It is a little-known fact that diabetes is one of the leading causes of blindness in the world. This is especially true among the working age population. The reason is that the risk of developing sight-threatening eye disease increases significantly after living with diabetes for 20 years.
Diabetic Retinopathy damages the small blood vessels inside the retina at the back of the eye — the part that detects light and sends signals to the brain through the optic nerve. The retina is a light-sensitive thin layer of tissue located near the optic nerve. It converts light into electrical signals, which are transmitted to the brain. The brain then turns them into the images you see.
The retina needs a constant supply of blood, which it receives through a network of tiny blood vessels. If the blood sugar levels are too high over a period of time, it can cause damage to the blood vessels leading to diabetic retinopathy. Diabetic retinopathy commonly affects both eyes and can lead to vision loss if it is not treated.
“I woke up blind…”
Meet Neill Hansell, an Australian who went to bed one night and woke up blind the next day. His video, provided by Sight For All with special thanks to Dr. James Muecke, is particularly powerful and moving.
Another striking example is Leonie Watson who lost her eye sight in her 20s after ignoring doctors’ advice about her diabetes for years. “I became blind over the course of 12 months from late 1999 to the end of 2000. It was mostly my fault” she said in an interview with the BBC in 2015.
During her teenage years, Leonie stopped monitoring her blood sugar levels, skipped insulin injections and ignored her annual doctor’s visits. In the interview she describes how she’s dealt with the vision loss.
Millions are going blind unnecessarily
Anyone with diabetes can get diabetic retinopathy — including people with Type 1, Type 2, and gestational diabetes. It is estimated that there are 149 million people worldwide with diabetic retinopathy and of those, around 47 million with sight-threatening diabetic retinopathy.
These dramatic numbers are expected to exceed 245 million people with diabetic retinopathy and 77 million with sight-threatening diabetic retinopathy by 2045.
Often there are no symptoms
The early stages of diabetic retinopathy are often asymptomatic. Some people notice changes in their vision, like trouble reading or seeing faraway objects. In later stages of the disease, blood vessels in the retina start to bleed into the vitreous, leading to dark, floating spots or streaks appearing.
Sometimes, the spots clear up on their own but it’s important to get treatment right away as without treatment, the bleeding can happen again and get worse.
Diabetes damages blood vessels all over the body. Over time, too much sugar in the blood can lead to the blockage of the tiny blood vessels that nourish the retina, cutting off its blood supply. As a result, the eye attempts to grow new blood vessels, but these new blood vessels don’t develop properly and can leak easily.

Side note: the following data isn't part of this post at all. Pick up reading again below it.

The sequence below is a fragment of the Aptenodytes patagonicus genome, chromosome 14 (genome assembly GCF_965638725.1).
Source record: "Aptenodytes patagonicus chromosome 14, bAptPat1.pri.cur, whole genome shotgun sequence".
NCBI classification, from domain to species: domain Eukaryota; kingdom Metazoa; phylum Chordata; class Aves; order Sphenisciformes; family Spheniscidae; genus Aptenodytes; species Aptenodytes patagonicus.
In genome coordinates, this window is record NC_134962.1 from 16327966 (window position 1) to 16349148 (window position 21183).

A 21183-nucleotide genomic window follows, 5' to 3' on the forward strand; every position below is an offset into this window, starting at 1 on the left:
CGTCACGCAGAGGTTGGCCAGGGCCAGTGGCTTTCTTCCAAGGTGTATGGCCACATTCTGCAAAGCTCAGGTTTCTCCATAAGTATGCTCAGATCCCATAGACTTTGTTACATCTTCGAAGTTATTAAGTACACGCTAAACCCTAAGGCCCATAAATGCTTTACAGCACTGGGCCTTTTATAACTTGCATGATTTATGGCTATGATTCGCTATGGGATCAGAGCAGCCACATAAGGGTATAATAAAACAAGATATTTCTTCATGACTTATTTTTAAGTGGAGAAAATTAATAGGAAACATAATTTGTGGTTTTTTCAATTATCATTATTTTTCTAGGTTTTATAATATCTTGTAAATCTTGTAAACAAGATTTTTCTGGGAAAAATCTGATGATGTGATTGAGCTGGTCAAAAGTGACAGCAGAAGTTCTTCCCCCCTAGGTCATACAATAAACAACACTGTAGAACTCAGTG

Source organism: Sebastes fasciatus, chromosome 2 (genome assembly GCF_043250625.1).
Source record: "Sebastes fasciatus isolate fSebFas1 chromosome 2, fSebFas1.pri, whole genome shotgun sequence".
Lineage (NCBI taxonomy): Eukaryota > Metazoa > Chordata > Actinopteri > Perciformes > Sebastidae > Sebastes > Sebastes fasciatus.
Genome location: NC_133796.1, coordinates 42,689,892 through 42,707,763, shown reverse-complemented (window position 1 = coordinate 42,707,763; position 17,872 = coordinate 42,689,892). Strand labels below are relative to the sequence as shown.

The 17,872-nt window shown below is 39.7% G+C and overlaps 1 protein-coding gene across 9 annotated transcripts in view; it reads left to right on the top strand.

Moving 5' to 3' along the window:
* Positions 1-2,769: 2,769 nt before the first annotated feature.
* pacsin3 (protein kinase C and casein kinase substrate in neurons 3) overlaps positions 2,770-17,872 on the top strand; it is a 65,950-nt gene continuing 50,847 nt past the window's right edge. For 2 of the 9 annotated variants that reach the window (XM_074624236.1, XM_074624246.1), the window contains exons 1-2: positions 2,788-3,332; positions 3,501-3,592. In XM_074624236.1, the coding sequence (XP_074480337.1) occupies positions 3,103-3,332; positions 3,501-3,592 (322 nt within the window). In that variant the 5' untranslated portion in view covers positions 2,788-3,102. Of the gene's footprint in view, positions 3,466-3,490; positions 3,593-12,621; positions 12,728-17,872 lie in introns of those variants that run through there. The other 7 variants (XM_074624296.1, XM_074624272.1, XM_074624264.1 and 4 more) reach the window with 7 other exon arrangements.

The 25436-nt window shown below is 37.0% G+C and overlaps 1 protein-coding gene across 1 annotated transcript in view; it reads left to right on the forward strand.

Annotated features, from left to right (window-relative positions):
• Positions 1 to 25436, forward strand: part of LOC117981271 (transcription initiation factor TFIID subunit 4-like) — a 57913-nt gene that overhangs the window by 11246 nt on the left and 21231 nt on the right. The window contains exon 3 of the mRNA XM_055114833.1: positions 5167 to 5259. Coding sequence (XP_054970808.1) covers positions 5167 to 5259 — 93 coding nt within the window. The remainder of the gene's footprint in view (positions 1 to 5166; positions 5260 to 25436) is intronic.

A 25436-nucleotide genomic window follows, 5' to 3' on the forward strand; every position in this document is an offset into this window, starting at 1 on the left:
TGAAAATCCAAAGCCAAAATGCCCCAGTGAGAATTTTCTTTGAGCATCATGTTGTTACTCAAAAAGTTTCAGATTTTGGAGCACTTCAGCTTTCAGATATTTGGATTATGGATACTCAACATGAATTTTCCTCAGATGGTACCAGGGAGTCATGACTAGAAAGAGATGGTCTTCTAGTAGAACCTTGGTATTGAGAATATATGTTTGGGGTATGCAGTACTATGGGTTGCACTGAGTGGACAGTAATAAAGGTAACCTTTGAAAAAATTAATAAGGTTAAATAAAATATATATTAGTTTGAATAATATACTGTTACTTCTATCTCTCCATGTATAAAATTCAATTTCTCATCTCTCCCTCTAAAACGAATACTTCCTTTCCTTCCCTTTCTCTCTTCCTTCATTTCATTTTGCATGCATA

Early detection is the key
Given that the majority of vision impairment from diabetic retinopathy is avoidable through early detection and timely treatment, periodic screening among individuals with diabetes has long been endorsed by the World Health Organization and others. Eye doctors can check for diabetic retinopathy as part of a dilated eye exam.
The exam is simple and painless — your doctor will give you some eye drops to dilate your pupil and then check your eyes for diabetic retinopathy and other eye problems. Timely treatment of sight-threatening diabetic retinopathy with laser or other interventions is highly effective in preventing vision impairment or blindness.
Calculate your risk of diabetic retinopathy with the RetinaRisk app
The RetinaRisk app is a unique and revolutionary tool that can be instrumental in preventing diabetic retinopathy. The app empowers people with diabetes to assess and monitor their individualized risk of developing sight-threatening diabetic retinopathy and seek early diagnosis and timely treatment.
The app´s easy-to-visualize “gauge” displays the individualized risk of each patient in green, amber and red. It also indicates which are the key risk factors for each risk calculation. The app vividly demonstrates how improvement of the modifiable risk factors (blood sugar and blood pressure), could significantly lower the user´s risk of potentially blinding diabetic eye disease and expensive interventions.
The RetinaRisk app offers extensive guidelines and educational material on good diabetes care, diabetic retinopathy and how to prevent vision loss. Users can set goals as regards blood sugar and blood pressure. They can track progress of the risk of diabetic eye disease. The app also allows the user to share the results with healthcare providers.
Logging previous and upcoming eye screening appointments and receiving reminders, is another valuable feature. This will help to ensure that people have their eyes checked regularly.
It’s important to raise awareness about diabetic retinopathy and how it can be prevented with early detection and timely treatment. Using tools like the RetinaRisk app can be a powerful way to empower people living with diabetes to better understand their condition. Together, we will be able to eliminate preventable blindness due to diabetes.